Festivals & Events
Hamamatsu Festival 浜松まつり
Huge kites soar into battle during the day while parades dominate the night
The Hamamatsu Festival is a popular event featuring 100 kites, flown over sand dunes, that battle in the skies. The event takes place in late spring during the holiday period known as Golden Week.
At night there's a parade, creating a whole different style of festivities from the daytime.
- Exploring the venue, the Nakatajima Dunes, one of the three largest sand dunes in Japan
- Flying your own kite, although the battles are for the pros
How to Get There
The Hamamatsu Festival is accessed from JR Hamamatsu Station on the Tokaido Main Line and Tokaido Shinkansen.
From JR Tokyo Station , take either the Tokaido Main Line or Tokaido Shinkansen to go directly to JR Hamamatsu Station in Shizuoka Prefecture . The bullet train takes about 100 minutes, whereas the regular trains will take over four hours.
From JR Hamamatsu Station a shuttle bus takes visitors out to the Nakatajima Dunes.
The battle kites are decorated with the characters of the names of baby boys from each town, along with marks or designs of each town
The festival is huge, with the city's population doubling to around 1.5 million during the annual celebration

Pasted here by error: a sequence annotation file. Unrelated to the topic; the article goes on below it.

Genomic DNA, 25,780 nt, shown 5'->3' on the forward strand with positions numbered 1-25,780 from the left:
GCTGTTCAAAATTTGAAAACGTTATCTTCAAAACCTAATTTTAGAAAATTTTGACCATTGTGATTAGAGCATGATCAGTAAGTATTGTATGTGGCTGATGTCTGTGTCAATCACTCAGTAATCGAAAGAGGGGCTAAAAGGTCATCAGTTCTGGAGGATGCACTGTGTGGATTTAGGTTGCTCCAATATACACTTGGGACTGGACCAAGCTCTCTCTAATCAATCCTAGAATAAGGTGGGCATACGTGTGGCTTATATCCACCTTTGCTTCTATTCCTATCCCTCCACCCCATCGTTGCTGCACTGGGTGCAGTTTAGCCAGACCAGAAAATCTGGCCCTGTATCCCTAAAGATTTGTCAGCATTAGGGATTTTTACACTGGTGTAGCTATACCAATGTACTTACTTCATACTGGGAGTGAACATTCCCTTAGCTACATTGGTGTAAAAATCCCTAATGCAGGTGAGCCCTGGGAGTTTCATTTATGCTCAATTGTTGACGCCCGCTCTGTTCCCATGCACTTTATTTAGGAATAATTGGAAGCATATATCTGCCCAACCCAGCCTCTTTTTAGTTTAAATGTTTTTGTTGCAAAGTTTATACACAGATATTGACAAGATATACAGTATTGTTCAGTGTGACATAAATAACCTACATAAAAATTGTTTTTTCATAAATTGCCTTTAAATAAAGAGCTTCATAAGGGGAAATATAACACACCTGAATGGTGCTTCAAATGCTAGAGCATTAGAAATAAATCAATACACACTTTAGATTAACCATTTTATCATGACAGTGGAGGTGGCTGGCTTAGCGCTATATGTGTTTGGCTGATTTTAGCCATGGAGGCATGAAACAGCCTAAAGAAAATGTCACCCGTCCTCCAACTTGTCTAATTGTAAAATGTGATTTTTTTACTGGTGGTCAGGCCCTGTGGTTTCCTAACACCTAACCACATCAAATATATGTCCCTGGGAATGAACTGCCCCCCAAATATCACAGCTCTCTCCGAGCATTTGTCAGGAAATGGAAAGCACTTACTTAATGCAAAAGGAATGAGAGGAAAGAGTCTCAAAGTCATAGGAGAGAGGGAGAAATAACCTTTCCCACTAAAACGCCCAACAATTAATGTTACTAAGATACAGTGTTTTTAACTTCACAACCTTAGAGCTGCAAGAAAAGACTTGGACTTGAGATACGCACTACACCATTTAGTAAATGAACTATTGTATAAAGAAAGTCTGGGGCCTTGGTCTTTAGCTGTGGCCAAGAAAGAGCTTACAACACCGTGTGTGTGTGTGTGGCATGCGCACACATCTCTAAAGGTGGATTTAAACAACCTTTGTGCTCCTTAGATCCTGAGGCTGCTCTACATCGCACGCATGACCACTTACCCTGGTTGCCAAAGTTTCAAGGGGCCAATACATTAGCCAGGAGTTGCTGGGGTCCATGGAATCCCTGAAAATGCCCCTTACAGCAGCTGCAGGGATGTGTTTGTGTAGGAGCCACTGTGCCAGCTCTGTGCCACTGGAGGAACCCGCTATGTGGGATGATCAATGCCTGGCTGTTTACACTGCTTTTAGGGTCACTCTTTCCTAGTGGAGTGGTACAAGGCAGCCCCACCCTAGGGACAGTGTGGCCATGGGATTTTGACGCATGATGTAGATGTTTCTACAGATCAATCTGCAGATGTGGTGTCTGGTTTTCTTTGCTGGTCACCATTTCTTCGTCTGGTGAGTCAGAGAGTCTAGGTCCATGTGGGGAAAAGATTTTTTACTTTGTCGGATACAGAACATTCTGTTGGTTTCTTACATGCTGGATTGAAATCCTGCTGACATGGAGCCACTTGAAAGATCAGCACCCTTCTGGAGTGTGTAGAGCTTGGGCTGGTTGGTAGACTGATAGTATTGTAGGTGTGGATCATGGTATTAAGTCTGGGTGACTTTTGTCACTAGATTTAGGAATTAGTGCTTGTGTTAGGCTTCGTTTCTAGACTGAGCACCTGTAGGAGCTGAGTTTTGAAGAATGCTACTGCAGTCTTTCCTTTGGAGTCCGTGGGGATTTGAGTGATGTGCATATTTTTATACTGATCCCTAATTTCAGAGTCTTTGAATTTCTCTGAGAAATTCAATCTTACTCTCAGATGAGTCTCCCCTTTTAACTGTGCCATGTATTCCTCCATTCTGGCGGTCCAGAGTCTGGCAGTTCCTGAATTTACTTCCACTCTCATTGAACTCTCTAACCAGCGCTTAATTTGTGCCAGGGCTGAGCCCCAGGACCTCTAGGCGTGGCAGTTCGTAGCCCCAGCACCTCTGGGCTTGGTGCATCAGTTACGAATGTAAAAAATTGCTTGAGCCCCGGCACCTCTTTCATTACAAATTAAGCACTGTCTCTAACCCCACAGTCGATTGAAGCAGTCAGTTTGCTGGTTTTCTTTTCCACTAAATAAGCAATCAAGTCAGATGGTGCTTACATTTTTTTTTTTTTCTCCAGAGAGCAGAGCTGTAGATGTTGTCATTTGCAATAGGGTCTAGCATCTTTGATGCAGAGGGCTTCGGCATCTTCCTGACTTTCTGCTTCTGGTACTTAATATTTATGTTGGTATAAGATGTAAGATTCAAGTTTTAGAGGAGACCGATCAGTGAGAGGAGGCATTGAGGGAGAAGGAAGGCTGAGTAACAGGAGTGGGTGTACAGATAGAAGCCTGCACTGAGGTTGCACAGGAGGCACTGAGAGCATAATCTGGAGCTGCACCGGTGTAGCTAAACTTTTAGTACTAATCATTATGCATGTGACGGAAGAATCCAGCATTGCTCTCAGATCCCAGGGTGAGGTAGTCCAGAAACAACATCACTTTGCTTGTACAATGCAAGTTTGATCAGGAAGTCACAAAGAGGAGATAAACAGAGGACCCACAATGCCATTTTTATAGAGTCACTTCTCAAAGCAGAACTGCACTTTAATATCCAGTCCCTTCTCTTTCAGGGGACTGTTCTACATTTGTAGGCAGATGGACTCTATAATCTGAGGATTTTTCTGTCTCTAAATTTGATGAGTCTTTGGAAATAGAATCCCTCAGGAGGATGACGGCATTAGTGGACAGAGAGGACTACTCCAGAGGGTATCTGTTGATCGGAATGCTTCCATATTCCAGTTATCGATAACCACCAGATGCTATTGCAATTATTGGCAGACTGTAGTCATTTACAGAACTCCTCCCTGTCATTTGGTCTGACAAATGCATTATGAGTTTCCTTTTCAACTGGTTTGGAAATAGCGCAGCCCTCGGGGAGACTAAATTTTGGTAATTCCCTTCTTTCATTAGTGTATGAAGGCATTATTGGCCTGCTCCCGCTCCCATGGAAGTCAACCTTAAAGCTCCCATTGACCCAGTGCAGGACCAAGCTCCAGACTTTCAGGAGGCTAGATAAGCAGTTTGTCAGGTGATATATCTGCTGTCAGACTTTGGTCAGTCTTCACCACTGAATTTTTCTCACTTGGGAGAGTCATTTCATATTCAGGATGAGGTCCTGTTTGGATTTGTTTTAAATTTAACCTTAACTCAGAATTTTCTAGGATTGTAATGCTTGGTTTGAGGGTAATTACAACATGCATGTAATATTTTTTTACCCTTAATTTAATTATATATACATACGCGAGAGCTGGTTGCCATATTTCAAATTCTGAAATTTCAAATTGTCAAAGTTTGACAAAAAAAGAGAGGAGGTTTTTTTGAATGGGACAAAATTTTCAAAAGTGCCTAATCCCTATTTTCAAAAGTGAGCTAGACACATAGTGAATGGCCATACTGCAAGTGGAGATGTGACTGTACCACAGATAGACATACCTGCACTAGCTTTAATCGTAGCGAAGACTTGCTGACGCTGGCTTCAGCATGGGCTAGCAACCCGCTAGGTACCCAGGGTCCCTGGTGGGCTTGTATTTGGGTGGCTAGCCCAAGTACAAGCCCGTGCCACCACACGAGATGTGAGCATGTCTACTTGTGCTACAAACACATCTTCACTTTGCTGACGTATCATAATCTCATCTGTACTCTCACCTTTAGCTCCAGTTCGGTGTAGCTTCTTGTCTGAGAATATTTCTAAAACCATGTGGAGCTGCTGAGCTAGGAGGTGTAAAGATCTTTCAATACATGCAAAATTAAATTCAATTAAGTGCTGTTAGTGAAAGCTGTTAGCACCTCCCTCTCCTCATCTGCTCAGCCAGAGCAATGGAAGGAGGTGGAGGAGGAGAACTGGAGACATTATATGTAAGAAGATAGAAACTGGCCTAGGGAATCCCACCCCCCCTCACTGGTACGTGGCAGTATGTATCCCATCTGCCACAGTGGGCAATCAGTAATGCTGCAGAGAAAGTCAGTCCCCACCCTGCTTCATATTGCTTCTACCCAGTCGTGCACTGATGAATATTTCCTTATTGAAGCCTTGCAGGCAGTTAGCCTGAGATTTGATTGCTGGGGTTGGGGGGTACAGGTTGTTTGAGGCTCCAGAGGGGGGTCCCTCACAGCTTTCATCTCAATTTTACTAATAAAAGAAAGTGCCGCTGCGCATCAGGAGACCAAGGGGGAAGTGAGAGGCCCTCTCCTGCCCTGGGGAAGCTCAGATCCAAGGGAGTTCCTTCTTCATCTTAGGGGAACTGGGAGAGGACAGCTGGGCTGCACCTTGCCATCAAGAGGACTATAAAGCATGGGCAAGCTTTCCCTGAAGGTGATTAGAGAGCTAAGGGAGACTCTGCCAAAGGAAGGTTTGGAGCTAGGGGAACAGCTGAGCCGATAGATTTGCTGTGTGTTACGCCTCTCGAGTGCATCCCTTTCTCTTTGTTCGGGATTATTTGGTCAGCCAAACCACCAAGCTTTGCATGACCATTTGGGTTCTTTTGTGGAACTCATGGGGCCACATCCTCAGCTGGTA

Go fly a kite
Hamamatsu Festival's origins date back to the 16th century when the birth of an heir to the domain was celebrated with a kite display. The tradition is echoed around the country when carp flags are flown on Children's Day on May 5, the climax of the festival.
Over the three days, more than 100 large kites take to the skies. The highlight is a battle between 100 kites. The aim is to cut your opponent's string using friction alone. You can fly your own kites nearby, but the battle is for experts only.
Parades in the evening
In the evening the streets see a parade of 83 festival floats accompanied by traditional music. Each float is elaborately carved and decorated, and they are referred to as “palaces.”
Other attractions include dancing and drum and bell performances. Hamamatsu has a substantial non-Japanese community who take part in the festival, giving it a welcoming and cosmopolitan atmosphere.